Our wee routine

There’s something different about a Saturday morning.

It’s nothing tangible, just a feeling, a sense, a lightness in your being and touch. And, I think, it’s universal, affecting adults and kids.

Without any planning my son and I have developed our wee Saturday morning routine. We wake early, lounge around for a couple of hours and then, at exactly 8:45am, we head to our favourite little cafe in the village.

It’s usually the two of us because mummy is either working, at a fitness class or just fancies a lie-in. Sometimes she meets us there later and completes the circle.

But my son and I like to arrive just as the front door is being unlocked. I hold his hand and we always go to the same table and sit in the same spot. The waitress brings us menus and chats for a moment or two about the weather. Then I’ll read aloud all the items on the kids’ breakfast menu and he’ll always pick the same thing – two rounds of toast and two sausages. I’ll agonise over whether to have a bowl of porridge or a fry. Sometimes I’m good, sometimes I’m not. 

The cafe is nothing fancy and is probably not even the best in our village. But it’s where we feel most comfortable and where the sound system plays 1980s anthems first thing on a Saturday morning. My son and I both call it ‘Rumbly Tumbly’s cafe’ and always will.

And then there’s the coffee. I can ask for it black and within a few seconds the waitress will pour a filter coffee from a glass jug. It comes in a little, smart, white cup, not a chalice big enough to bathe a kitten. And when I finish the waitress comes over and fills it again from the jug, at no extra cost.

Although I spend a lot of time in coffee shops the truth is that much of the explosion of choice, variety and style in contemporary coffee culture leaves me bored. I just want some hot water filtered through some ground up roasted coffee beans. I want it to be comforting – not rich, intense, aromatic, smooth, luxurious, frothed, silky, clean, discerning, invigorating, distinct or indulgent.

When I see guys wearing T-shirts with ‘Barista’ on the back wrestling with large silver machines I’m often tempted to intervene by suggesting that it would save us all a lot of time if they just kept a jar of Mellow Birds on the counter for people like me.

In our wee cafe when the waitress brings my filter coffee there is always a little chocolate on the side of the saucer. I make a big show of peeling off the silver paper and manoeuvring the sweet towards my mouth only for my son to pinch it at the last moment. Sometimes the waitress spots our game and slips me another chocolate. Then my son pinches that as well.

As we’re always first in our food will arrive quickly. I butter his toast and then he begins to nibble on the crust while playing a game on my phone. The toast comes from a square white pan loaf, which my son loves. The sausages are not award-winning or premium and they don’t contain herbs or spices. They’re just sausages, and my son loves them.

I’m a fast eater while my son prefers to graze leisurely so I’m usually finished my fry/porridge while he’s still on the first few bites of toast. So I sit back, relax and watch him, his eyes fixed determinedly on my phone. Often I’m moved to ruffle his hair or give him a quick cuddle and he pushes me away without looking.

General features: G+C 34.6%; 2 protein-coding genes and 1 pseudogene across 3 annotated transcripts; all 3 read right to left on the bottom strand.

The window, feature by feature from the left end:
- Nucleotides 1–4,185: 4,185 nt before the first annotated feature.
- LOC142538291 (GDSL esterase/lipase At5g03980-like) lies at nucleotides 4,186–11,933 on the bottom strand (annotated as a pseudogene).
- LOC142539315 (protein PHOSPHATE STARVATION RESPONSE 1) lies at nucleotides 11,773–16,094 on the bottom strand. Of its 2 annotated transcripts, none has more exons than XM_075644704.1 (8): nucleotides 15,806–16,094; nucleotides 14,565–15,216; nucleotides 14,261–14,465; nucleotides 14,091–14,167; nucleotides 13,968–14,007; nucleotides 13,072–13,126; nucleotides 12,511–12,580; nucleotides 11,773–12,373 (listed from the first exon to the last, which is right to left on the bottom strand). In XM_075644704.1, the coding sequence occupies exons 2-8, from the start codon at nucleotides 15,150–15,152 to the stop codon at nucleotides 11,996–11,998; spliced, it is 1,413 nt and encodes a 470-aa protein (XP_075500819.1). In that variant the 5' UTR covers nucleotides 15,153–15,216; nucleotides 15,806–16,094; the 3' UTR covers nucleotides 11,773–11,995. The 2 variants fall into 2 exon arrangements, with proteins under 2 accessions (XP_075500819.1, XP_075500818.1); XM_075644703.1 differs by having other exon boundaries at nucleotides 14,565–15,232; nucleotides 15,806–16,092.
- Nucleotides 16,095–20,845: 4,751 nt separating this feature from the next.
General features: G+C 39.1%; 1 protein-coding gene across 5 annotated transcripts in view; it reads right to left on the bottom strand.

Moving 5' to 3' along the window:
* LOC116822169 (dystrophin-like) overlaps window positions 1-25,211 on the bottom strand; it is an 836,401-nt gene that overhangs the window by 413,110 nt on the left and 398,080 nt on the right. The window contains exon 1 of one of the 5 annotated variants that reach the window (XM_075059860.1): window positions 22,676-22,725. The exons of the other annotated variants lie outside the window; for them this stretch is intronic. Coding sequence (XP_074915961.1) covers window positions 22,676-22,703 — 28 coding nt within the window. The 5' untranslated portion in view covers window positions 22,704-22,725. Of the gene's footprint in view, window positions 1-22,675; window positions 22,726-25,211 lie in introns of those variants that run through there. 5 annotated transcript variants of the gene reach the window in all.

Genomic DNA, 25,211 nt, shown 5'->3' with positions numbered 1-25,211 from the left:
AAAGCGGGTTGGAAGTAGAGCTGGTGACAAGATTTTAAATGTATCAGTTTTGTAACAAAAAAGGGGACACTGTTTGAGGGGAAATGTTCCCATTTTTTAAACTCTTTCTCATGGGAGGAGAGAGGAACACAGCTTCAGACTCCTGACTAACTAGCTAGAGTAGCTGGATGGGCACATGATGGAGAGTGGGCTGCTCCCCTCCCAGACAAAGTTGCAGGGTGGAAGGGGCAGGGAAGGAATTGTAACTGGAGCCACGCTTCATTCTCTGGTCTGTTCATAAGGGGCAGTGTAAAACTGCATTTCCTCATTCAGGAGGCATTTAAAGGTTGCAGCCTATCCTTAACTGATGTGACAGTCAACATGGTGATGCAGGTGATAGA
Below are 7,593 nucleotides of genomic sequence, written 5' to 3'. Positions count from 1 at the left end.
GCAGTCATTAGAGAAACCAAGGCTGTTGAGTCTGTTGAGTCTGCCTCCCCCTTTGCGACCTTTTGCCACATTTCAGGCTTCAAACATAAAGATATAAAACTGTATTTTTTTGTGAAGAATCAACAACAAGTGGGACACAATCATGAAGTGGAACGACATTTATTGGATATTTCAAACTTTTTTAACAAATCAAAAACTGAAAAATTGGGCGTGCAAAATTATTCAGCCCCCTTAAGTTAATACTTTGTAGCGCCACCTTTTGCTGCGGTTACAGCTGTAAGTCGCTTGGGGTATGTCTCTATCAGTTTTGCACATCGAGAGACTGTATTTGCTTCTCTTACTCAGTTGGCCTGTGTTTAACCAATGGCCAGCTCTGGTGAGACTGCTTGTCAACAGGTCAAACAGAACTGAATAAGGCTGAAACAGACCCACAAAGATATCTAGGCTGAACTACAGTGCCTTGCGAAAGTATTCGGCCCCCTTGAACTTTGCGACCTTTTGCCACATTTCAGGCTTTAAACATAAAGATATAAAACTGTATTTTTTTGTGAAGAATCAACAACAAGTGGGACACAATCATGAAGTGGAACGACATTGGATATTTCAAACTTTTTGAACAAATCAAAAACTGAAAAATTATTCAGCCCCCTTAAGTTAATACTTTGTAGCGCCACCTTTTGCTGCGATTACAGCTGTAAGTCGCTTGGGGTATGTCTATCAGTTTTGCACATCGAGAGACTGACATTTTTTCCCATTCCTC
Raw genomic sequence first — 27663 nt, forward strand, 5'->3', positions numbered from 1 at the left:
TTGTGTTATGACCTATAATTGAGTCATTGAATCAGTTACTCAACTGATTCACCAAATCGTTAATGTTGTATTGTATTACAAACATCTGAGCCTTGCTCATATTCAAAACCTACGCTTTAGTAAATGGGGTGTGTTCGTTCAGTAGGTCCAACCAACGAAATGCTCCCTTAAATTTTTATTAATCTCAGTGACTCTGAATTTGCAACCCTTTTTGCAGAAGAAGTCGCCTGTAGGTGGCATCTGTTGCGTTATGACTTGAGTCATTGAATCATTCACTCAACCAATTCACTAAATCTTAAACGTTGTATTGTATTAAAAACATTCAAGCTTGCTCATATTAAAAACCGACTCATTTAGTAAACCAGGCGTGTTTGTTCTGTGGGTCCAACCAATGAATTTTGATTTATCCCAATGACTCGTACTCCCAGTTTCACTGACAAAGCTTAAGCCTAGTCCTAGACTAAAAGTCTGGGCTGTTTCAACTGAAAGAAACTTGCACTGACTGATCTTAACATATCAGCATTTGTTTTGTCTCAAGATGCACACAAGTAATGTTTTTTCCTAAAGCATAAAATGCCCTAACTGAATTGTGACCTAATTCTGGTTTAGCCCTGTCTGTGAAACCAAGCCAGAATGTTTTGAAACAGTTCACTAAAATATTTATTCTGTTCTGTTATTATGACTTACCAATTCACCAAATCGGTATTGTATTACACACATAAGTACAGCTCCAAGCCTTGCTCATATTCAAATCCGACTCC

Sometimes I’ll sing along to the songs being played, altering the lyrics to suit our situation. Spandau Ballet’s Gold becomes ‘You are bold!’ and Tina’s Turner’s Simply the Best becomes ‘You’re simply a pest!’ And Bruce Springsteen’s Dancing in the Dark has evolved into ‘We’re just prancing in the park’.

Sometimes other diners give me a confused look. My boy gives no indication that he ever hears me sing at all.

And then, some time later, I’ll pay the bill and then we’ll head off and do something else. Our Saturdays are all different, but they start much the same.

And that’s it, that’s our wee routine. Perhaps it’s so mundane as to be hardly worth recording at all. After all, when I look back on my most memorable achievements in life the Saturday morning cafe visit is unlikely to feature prominently.

But then again, sometimes maybe it is worth making a virtue out of the unremarkable. Our routines are little signposts of stability in the middle of waves of confusion and uncertainty.

Life can be like choosing a coffee. There are always exciting concoctions on offer, new ways of putting it together, boundaries to be explored and different varieties to try. But sometimes, on a Saturday morning, you just need a black filter.

My son gets to do a lot of things. In his young life he has been exposed to a dizzying variety of choices and challenges which were never available to me.

But still, every week, he always asks me if we’re going to the cafe on the Saturday.

Like the past Friday night when he cuddled up beside me in bed.

‘It’s Saturday tomorrow, isn’t it daddy?’

‘Yes it is buddy.’

‘Does that mean we can go to our wee cafe?’

‘Yes it does buddy.’

‘And we’ll be the first ones there, won’t we?’

‘Yes we will buddy.’

‘And we’ll sit at our table?’

‘Yes we will buddy.’

‘And you’ll read out all the things on the menu, won’t you daddy?’

‘Yes I will buddy.’

‘And I’ll pick the sausage and toast?’

‘Yes you will buddy.’

‘And can I play on your phone?’

‘Yes you can buddy.’

‘And you’ll pretend to eat the little chocolate?’

‘Yes I will buddy.’

‘But I’ll steal it off you?’

‘Yes you will buddy.’

His little face is creased in thought for a second.

‘And will you sing the silly songs daddy?’

‘Do you want me to?’

‘Yes, it’s funny.’

‘Then that’s fine buddy. I’ll sing the silly songs.’

And then he closes his eyes and goes to sleep, a contented little smile upon his face.

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